Mere hours after a federal judge overturned Arkansas’ ban on same-sex marriage, another federal judge similarly ruled against Mississippi’s ban. The order was stayed for two weeks, and given the Fifth Circuit is already considering cases from Texas and Louisiana, the stay will likely be extended pending the higher court’s ruling on the question.
Nevertheless, Judge Carlton Reeves, an Obama appointee, wrote a lengthy, fiery opinion full of fresh nuance and points despite the dozens of similar rulings in other states. Before even addressing the law, he opened with an impassioned plea for the equality same-sex couples are seeking under the law:
In reviewing the arguments of the parties and conducting its own research, the court determined that an objective person must answer affirmatively to the following questions:
- Can gay and lesbian citizens love?
- Can gay and lesbian citizens have long-lasting and committed relationships?
- Can gay and lesbian citizens love and care for children?
- Can gay and lesbian citizens provide what is best for their children?
- Can gay and lesbian citizens help make their children good and productive citizens?
- Without the right to marry, are gay and lesbian citizens subjected to humiliation and indignity?
- Without the right to marry, are gay and lesbian citizens subjected to state-sanctioned prejudice?
Answering “Yes” to each of these questions leads the court to the inescapable conclusion that same-sex couples should be allowed to share in the benefits, and burdens, for better or for worse, of marriage.
He concluded his introduction by asserting, “Mississippi’s same-sex marriage ban deprives same-sex couples and their children of equal dignity under the law,” adding later in the opinion that “common sense tells us that the application of Mississippi’s same-sex marriage ban discriminates on the basis of sexual orientation.”
Reeves also provided an epic history of not only anti-LGBT discrimination in Mississippi, but the connection that has long existed between racial and LGBT oppression. For example, the Ku Klux Klan roped gays into the pool of “infidels” along with other groups interfering with Christian white power. “One Klan photo showed a black man touching the crotch of the white man sitting next to him,” Reeves recounted, “attempting to make the link between racial equality and homosexuality explicit.” Reeves also paid special attention to Bayard Rustin, whose activism for racial justice alongside Dr. Martin Luther King, Jr. was often challenged because he was openly gay.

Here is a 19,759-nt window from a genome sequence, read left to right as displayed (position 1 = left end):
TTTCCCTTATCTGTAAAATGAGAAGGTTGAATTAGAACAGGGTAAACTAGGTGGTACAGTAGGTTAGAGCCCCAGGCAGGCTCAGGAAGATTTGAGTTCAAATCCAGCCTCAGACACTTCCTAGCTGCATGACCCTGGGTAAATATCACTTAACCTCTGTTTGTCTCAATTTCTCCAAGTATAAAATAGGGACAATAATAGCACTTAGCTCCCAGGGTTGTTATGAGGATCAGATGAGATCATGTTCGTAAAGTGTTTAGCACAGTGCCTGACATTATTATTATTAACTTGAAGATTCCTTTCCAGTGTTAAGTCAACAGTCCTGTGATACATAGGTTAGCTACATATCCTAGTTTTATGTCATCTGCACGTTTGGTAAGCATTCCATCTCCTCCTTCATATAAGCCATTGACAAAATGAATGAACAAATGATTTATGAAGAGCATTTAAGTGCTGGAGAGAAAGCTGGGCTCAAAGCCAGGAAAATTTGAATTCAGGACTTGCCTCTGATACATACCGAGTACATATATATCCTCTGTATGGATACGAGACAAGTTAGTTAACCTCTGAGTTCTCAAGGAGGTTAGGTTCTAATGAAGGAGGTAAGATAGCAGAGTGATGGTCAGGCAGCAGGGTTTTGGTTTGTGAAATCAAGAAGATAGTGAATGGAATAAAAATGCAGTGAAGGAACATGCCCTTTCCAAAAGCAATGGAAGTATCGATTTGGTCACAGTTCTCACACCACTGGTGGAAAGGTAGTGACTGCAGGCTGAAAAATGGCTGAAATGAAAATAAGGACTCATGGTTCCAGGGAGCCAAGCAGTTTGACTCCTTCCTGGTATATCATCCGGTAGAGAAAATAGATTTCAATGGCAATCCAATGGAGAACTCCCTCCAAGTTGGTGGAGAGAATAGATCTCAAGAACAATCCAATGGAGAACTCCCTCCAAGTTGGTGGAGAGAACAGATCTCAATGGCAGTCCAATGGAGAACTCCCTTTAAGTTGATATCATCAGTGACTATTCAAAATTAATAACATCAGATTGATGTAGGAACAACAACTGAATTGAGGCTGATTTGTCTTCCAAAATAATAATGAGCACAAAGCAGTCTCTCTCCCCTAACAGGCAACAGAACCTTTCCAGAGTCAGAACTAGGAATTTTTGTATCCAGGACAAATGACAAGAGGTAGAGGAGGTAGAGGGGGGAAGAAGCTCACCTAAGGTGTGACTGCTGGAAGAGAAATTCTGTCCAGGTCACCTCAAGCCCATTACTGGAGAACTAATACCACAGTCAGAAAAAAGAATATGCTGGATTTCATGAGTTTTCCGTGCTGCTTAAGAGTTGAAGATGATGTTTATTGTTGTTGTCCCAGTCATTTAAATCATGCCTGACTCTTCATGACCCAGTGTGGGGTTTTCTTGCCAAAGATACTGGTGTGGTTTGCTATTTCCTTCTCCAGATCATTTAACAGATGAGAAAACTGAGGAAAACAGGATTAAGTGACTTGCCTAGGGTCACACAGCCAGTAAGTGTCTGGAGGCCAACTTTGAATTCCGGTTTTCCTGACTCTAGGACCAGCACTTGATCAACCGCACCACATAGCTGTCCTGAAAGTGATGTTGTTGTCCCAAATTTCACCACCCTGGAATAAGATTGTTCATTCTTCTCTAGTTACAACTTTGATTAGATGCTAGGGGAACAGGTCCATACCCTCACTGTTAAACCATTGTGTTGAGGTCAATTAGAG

Mississippi continues to reinforce stigma against gays and lesbians in many ways. One of many anecdotes that Reeves noted was that “Mississippi law also requires school districts to teach its pre-Lawrence sodomy law (along with all other State laws regarding homosexuality) to schoolchildren, including children of gay couples.” Lawrence refers to Lawrence v. Texas, the 2003 Supreme Court opinion that invalidated all state sodomy laws; Mississippi’s remains on the books despite being unenforceable. This, along with the marriage ban and other anti-gay laws, demonstrates how “Mississippi law perpetuates the false notion of gay inferiority.”
And Reeves was not compelled by the idea that the law should wait for people to come around, citing a 2011 survey that found that nearly half of Mississippi Republicans still oppose interracial marriage. “If the passage of 50 years has had such negligible impact on the public’s opinion of interracial marriage in the Deep South,” he wrote, “it is difficult to see how gay and lesbian Mississippians can depend on the political process to provide them any timely relief.”
In fact, Reeves took direct aim at the Sixth Circuit’s recent ruling upholding same-sex marriage bans in Michigan, Ohio, Kentucky, and Tennessee. Among the circuit’s rationales was that the people’s votes on the bans should be respected, but their minds might change. But Mississippi’s ban, Reeves pointed out, passed by the biggest margin of any state amendment, with 86 percent supporting the measure. If the state’s progress on interracial marriage is any indication, same-sex couples cannot afford to wait around for voters to change their minds. Besides, he wrote, “The courts do not wait out the political process when constitutional rights are being violated, especially when the political process caused the constitutional violations in the first place.”
The Fifth Circuit is already scheduled to hear marriage equality cases from Texas and Louisiana in January, and when Mississippi officials appeal this decision, it may be roped in with the other two. The lower court ruling in Texas overturned that state’s ban on same-sex marriage, but Louisiana’s ruling favored the state. The circuit’s 2–1 record in the states in no way guarantees that the exceptionally conservative appellate court will rule in favor of marriage equality. If they do, however, it would allow same-sex couples to begin marrying in all three states in advance of the Supreme Court taking action that impacts all fifty states.